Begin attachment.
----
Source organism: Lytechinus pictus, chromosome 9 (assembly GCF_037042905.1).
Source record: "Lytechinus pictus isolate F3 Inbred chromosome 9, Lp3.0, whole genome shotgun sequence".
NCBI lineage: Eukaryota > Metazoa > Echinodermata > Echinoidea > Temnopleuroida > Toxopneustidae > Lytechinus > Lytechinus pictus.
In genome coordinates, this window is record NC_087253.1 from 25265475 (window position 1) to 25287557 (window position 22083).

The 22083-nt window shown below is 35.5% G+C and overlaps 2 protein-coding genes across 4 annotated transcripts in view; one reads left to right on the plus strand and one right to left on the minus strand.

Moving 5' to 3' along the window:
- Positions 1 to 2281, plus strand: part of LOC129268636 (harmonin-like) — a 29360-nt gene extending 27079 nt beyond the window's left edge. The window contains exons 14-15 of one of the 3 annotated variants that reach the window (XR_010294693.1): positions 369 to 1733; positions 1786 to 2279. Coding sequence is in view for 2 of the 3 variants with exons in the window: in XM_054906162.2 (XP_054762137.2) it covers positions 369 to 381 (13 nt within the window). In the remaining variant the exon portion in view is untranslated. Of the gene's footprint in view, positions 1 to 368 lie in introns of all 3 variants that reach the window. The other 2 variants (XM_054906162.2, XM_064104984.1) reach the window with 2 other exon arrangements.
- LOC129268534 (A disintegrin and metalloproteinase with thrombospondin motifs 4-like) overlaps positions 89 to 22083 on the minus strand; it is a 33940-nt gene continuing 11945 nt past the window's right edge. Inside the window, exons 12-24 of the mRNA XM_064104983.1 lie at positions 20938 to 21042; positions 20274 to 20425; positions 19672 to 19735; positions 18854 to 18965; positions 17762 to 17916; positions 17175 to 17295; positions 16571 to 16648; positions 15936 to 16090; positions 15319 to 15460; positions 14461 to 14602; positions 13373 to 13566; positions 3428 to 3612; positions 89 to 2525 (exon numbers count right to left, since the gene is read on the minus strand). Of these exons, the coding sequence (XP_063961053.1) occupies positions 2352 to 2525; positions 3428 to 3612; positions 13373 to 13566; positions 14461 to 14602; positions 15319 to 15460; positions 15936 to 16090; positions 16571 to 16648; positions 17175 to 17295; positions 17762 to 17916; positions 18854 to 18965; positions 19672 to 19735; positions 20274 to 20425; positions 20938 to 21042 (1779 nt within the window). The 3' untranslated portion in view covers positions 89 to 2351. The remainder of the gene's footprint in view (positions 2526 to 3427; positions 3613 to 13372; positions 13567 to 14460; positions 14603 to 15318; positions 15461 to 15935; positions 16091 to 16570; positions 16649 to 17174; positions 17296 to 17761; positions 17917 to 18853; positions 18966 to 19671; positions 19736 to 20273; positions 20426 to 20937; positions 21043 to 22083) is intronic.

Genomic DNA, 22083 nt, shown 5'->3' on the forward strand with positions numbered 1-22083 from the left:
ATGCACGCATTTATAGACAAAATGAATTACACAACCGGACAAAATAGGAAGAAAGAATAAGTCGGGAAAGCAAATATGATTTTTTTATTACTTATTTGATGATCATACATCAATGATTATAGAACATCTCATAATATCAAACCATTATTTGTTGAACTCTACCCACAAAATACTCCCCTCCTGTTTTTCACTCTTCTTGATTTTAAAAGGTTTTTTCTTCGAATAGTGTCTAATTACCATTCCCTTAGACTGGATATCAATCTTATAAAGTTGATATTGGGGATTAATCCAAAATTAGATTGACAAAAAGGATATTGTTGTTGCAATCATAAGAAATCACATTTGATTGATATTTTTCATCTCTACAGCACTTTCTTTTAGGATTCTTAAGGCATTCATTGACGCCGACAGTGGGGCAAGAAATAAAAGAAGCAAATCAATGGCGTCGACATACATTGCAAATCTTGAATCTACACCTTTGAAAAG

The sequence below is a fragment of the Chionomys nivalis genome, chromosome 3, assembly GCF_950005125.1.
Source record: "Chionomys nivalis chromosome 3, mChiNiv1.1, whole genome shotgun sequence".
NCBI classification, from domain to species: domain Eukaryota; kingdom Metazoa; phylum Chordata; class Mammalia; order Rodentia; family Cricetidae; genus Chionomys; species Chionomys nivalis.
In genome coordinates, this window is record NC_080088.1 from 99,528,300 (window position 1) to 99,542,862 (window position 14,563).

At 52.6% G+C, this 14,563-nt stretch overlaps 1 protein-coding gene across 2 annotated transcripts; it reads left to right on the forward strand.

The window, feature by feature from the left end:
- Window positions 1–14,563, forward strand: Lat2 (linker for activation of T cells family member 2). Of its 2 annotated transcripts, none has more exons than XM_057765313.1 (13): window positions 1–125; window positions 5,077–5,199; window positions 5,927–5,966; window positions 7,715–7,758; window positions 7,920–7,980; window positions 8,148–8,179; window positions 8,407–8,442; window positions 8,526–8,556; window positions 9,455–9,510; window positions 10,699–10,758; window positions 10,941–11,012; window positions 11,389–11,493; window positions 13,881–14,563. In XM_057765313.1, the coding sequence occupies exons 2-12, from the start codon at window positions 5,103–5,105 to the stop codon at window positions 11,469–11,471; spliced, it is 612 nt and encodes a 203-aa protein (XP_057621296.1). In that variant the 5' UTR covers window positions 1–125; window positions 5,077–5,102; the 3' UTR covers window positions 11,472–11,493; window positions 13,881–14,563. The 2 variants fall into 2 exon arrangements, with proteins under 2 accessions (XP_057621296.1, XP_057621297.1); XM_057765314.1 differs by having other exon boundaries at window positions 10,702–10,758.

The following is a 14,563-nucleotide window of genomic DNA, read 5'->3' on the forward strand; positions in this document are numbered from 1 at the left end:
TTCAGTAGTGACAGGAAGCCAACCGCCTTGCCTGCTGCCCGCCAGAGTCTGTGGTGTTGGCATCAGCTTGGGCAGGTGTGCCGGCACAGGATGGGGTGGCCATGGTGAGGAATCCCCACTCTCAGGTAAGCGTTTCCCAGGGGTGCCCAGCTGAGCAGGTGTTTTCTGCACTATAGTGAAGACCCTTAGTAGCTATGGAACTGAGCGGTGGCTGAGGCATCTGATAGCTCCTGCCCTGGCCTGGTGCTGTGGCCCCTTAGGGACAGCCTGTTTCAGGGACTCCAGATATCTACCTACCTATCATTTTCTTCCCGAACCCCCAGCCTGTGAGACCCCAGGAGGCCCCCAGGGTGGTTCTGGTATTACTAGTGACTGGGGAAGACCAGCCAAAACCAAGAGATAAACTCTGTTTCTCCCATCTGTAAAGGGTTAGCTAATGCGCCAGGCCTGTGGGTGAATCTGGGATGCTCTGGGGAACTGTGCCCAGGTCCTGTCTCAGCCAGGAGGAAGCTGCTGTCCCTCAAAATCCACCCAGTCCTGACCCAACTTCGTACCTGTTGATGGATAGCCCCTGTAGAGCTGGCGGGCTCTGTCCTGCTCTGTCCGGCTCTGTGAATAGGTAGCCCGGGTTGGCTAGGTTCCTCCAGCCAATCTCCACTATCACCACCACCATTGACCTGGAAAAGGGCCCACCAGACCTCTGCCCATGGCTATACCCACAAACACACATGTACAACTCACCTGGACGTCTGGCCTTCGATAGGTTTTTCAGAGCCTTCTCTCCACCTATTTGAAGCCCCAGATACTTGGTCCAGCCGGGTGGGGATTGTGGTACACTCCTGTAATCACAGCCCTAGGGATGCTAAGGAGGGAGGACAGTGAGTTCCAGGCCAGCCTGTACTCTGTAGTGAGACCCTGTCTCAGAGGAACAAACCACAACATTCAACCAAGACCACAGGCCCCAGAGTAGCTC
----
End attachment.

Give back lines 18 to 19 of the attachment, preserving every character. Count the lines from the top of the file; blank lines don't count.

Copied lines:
The following is a 14,563-nucleotide window of genomic DNA, read 5'->3' on the forward strand; positions in this document are numbered from 1 at the left end:
TTCAGTAGTGACAGGAAGCCAACCGCCTTGCCTGCTGCCCGCCAGAGTCTGTGGTGTTGGCATCAGCTTGGGCAGGTGTGCCGGCACAGGATGGGGTGGCCATGGTGAGGAATCCCCACTCTCAGGTAAGCGTTTCCCAGGGGTGCCCAGCTGAGCAGGTGTTTTCTGCACTATAGTGAAGACCCTTAGTAGCTATGGAACTGAGCGGTGGCTGAGGCATCTGATAGCTCCTGCCCTGGCCTGGTGCTGTGGCCCCTTAGGGACAGCCTGTTTCAGGGACTCCAGATATCTACCTACCTATCATTTTCTTCCCGAACCCCCAGCCTGTGAGACCCCAGGAGGCCCCCAGGGTGGTTCTGGTATTACTAGTGACTGGGGAAGACCAGCCAAAACCAAGAGATAAACTCTGTTTCTCCCATCTGTAAAGGGTTAGCTAATGCGCCAGGCCTGTGGGTGAATCTGGGATGCTCTGGGGAACTGTGCCCAGGTCCTGTCTCAGCCAGGAGGAAGCTGCTGTCCCTCAAAATCCACCCAGTCCTGACCCAACTTCGTACCTGTTGATGGATAGCCCCTGTAGAGCTGGCGGGCTCTGTCCTGCTCTGTCCGGCTCTGTGAATAGGTAGCCCGGGTTGGCTAGGTTCCTCCAGCCAATCTCCACTATCACCACCACCATTGACCTGGAAAAGGGCCCACCAGACCTCTGCCCATGGCTATACCCACAAACACACATGTACAACTCACCTGGACGTCTGGCCTTCGATAGGTTTTTCAGAGCCTTCTCTCCACCTATTTGAAGCCCCAGATACTTGGTCCAGCCGGGTGGGGATTGTGGTACACTCCTGTAATCACAGCCCTAGGGATGCTAAGGAGGGAGGACAGTGAGTTCCAGGCCAGCCTGTACTCTGTAGTGAGACCCTGTCTCAGAGGAACAAACCACAACATTCAACCAAGACCACAGGCCCCAGAGTAGCTC